Republicans stereotype Democrats as socialists intent on destroying the free enterprise system and encouraging individuals to go on welfare rather than work. Remember Mitt Romney‘s statement to Republican donors that he could not win the vote of 47 percent of the American voters because they were dependent on government handouts?

Democrats attack Republicans as homophobic Neanderthals who hate women and minorities, and they have no compassion for the less fortunate in society.

Stereotyping is the lazy person’s way to stop dealing with people as individuals and instead lump everyone together as a bad person. It is so much easier to dismiss the ideas of an entire group, than it is to sit down and talk about an issue and how to resolve it.

The most recent manifestation of the Era of Bad Feelings is the 2016 presidential election. Many Republicans hated Hillary Clinton. They would argue that they disliked her because of her policies, but most could not envision any circumstance under which they could support her.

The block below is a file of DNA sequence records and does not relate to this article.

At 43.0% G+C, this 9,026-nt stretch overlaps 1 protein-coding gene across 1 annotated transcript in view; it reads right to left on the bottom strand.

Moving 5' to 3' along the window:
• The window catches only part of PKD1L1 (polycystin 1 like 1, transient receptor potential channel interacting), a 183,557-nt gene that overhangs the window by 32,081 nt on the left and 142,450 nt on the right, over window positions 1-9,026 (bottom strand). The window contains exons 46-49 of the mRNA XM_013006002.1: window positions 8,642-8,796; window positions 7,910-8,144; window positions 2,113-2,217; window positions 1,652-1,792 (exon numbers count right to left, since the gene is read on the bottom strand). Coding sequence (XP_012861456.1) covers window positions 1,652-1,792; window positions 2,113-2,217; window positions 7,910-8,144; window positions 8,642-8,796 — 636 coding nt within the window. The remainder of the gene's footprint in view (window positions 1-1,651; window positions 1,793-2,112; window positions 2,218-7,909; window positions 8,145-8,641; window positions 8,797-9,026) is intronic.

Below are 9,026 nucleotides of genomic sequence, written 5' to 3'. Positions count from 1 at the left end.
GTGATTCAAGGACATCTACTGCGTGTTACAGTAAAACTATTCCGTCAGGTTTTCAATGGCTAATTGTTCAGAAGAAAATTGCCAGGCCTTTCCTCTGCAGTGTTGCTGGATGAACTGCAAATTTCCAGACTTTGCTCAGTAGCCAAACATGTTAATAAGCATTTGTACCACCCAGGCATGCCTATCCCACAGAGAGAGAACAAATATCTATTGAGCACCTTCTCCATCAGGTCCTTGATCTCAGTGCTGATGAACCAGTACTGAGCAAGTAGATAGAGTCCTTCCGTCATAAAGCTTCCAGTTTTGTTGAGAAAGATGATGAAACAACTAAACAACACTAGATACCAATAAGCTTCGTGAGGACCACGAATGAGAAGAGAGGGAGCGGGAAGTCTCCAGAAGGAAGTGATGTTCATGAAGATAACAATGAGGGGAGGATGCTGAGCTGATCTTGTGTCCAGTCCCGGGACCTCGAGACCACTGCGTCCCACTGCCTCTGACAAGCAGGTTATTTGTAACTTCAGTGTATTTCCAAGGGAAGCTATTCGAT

Democrats hated Donald Trump because they viewed him as a racist and a womanizer, and they also believed he was unprepared to be president. To many Democrats, the billionaire Trump could never understand the burdens of poor Americans.

Sixty-three million Americans voted for Trump and, yet, somehow Democrats are convinced all of them were crazy. Clinton received 3 million more votes than Trump, but Republicans saw this as a sign of Democratic insanity.

If we spent a fraction of the time trying to understand and empathize with members of the other party, we may actually find that most of them are decent, honest people who have the same concerns that we have. We might even discover that they may have a better idea than we have.

We cannot expect more of politicians than we expect of ourselves. It is time to end the irrational hatred that is counter to our real values and is impeding our ability to solve the problems that desperately need to be solved.

___

Darryl Paulson is Emeritus Professor of Government at USF St. Petersburg specializing in Florida politics, political parties and elections.

Joe Henderson: Betsy DeVos sends clear signal that student loan borrowers won’t get a break

If you are struggling with student loan debt and thought you might get a break, think again.